Let Us Also Go to Die With Him

These are St. Thomas’ words from this past Sunday’s Gospel, just before Jesus heads to Bethany to console Martha and Mary, and bring their brother Lazarus back from the tomb. The other disciples knew that going back towards Jerusalem, back toward the authorities who were scheming against Jesus, would put Jesus and His ministry—as they knew it—at risk.  They thought that Jesus’ arrest would derail the Kingdom Jesus had been preaching—they feared that their plans would be ruined if Jesus’ increasing fame and influence were interrupted. Isn’t this the best way to “get the message out,” to keep preaching?

Thomas knew that going back towards Jerusalem might mean mortal danger for his Master, but he was filled with courage that day—more courage, it seems, than he had on Good Friday, when only John remains from among the Twelve, along with the faithful women and the Blessed Mother. Even though Thomas’ nerve failed (as did Peter’s), we shouldn’t belittle the courage he did have—it is praiseworthy even if it wasn’t constant.  Thomas wanted to “do the right thing” even if he, temporarily, failed to always live up to it. He would still go to lay down his life for the Gospel, years later, in India.

Those of us who desire to discern God’s will in our lives can pray to St. Thomas for the courage that flashed on that day in the Gospel, but even more importantly, for that courage that came to full flower in his missionary work.  Following God’s call for your life, no matter which vocations He calls you to, will involve dying to self, dying to selfishness, and most of all, dying to my own idea of what my future will look like. To find heavenly joy almost inevitably entails forgoing some temporary earthly happiness. But joy is more satisfying.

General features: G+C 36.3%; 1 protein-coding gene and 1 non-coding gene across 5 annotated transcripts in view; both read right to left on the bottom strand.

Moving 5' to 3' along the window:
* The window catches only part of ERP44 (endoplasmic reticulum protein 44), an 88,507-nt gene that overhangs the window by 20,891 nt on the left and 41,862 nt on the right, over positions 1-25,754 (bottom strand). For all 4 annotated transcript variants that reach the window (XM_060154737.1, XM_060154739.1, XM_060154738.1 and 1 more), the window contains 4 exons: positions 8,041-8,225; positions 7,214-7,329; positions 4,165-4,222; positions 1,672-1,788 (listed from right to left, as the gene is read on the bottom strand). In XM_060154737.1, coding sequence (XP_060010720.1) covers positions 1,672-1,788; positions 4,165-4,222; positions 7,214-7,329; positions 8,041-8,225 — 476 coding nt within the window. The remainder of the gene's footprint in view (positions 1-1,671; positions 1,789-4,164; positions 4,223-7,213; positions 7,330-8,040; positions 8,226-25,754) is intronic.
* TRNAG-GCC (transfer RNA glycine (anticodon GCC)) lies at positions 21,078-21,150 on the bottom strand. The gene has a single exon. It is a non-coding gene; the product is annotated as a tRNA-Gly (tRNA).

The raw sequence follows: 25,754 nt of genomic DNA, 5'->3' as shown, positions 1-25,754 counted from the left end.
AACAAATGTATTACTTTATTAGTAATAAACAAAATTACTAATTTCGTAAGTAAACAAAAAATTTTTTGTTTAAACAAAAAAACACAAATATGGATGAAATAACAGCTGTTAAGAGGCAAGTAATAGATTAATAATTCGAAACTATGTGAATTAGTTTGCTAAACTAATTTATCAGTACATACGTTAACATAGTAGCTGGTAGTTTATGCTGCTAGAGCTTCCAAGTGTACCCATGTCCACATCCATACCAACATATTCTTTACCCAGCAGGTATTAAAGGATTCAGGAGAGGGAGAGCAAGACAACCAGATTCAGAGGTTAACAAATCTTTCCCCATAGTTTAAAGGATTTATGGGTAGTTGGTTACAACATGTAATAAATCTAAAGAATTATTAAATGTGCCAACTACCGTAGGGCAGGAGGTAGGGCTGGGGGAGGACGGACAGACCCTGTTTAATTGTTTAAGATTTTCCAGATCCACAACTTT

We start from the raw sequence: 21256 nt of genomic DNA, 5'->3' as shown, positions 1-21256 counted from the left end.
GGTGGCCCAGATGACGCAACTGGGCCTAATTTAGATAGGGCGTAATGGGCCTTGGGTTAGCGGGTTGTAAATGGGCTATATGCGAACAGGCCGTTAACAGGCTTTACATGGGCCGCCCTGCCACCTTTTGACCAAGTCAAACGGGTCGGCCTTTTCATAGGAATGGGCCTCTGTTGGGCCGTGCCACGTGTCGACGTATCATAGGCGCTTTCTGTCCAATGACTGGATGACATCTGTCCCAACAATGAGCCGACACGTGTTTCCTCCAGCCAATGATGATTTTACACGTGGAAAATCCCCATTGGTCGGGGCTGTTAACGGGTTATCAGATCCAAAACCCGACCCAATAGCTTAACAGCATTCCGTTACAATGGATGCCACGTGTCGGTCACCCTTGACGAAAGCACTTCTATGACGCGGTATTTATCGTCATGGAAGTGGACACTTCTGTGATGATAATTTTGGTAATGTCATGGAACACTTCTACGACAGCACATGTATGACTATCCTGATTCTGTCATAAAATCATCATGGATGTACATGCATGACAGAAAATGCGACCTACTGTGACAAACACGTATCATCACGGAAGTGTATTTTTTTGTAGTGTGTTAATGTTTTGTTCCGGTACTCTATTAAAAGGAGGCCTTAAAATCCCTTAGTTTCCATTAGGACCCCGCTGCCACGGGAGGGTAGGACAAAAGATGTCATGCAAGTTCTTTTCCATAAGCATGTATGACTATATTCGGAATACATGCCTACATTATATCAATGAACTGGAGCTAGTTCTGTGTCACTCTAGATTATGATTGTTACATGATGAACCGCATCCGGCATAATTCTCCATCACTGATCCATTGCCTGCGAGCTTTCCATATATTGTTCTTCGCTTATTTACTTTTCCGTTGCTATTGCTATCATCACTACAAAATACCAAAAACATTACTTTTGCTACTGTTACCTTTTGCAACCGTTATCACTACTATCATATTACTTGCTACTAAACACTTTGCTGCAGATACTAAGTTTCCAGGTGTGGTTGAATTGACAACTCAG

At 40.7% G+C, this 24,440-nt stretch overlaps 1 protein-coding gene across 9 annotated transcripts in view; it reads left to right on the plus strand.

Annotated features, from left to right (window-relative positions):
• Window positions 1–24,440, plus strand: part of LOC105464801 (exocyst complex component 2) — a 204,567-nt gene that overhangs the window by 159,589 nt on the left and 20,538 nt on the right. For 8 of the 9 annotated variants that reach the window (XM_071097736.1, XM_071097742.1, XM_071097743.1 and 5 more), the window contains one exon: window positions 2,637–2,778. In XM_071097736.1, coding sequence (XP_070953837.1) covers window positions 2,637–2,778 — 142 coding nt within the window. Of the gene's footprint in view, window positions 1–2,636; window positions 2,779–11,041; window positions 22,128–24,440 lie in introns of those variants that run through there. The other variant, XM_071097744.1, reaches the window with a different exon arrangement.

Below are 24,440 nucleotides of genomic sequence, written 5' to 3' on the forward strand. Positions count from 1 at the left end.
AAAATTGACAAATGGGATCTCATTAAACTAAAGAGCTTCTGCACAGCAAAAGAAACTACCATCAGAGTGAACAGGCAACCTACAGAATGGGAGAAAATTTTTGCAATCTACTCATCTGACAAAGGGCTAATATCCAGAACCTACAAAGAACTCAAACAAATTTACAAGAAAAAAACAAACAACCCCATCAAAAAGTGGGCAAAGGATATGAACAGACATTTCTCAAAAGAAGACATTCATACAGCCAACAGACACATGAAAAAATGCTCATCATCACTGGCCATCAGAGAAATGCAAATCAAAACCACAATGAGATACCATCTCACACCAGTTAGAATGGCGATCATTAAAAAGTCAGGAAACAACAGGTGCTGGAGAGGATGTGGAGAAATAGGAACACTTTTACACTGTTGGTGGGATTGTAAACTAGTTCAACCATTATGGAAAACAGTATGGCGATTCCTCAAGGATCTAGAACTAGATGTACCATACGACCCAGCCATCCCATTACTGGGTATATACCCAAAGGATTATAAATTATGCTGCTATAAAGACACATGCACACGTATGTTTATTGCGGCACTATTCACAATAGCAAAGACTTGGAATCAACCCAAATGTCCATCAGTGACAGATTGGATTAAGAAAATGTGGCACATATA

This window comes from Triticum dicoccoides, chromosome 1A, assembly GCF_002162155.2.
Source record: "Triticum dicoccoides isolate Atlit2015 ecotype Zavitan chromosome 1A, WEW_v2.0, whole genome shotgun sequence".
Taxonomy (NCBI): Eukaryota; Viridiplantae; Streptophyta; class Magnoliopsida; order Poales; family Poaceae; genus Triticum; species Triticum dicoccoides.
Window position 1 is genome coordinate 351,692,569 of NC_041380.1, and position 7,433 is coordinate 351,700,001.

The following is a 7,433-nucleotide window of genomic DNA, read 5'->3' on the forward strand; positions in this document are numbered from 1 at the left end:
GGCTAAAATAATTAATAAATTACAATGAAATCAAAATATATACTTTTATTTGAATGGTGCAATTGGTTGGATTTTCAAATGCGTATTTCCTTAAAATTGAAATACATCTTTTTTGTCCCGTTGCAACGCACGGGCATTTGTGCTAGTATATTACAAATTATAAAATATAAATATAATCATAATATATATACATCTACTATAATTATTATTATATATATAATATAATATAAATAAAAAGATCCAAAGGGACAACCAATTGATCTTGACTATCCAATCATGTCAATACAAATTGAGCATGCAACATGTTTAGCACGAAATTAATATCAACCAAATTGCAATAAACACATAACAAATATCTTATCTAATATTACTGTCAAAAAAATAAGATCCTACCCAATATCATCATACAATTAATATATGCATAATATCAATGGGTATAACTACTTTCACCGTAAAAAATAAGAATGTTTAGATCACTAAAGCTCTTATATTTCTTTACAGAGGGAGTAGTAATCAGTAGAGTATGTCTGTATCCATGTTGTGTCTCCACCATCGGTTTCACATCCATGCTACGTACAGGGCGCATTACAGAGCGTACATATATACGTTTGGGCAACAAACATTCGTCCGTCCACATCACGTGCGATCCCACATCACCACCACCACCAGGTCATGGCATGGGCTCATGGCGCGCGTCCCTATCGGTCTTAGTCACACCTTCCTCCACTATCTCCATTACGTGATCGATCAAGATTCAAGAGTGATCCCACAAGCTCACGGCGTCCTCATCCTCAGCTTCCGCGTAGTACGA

Contrast Thomas’ “let us go to die with him,” with Peter’s awkward rebuke of Jesus’ prediction of his Passion elsewhere; Jesus strongly corrects him, “Get behind Me! You are not thinking as God does.” Peter had an idea of what the future would look like—it was still based on Jesus, but it wasn’t God’s will for our salvation—so however good-intentioned Peter’s plan was, it was not based on the will of God.

Soon we will follow the Church into Holy Week and the Sacred Triduum, and we will accompany, spiritually, our Lord as He goes to do his Father’s will. For a while it seems as though everything has gone wrong, that Jesus has been abandoned. But He is never separated from His Father. Jesus is going to open the gates of Heaven for us, let us also go to die with Him.


So He came, the long-expected,

Not in glory, not to reign;

Only born to be rejected,

Choosing hunger, toil and pain,

Till the scaffold was erected

And the Paschal Lamb was slain.

Excerpt from a Good Friday hymn from the Roman Missal

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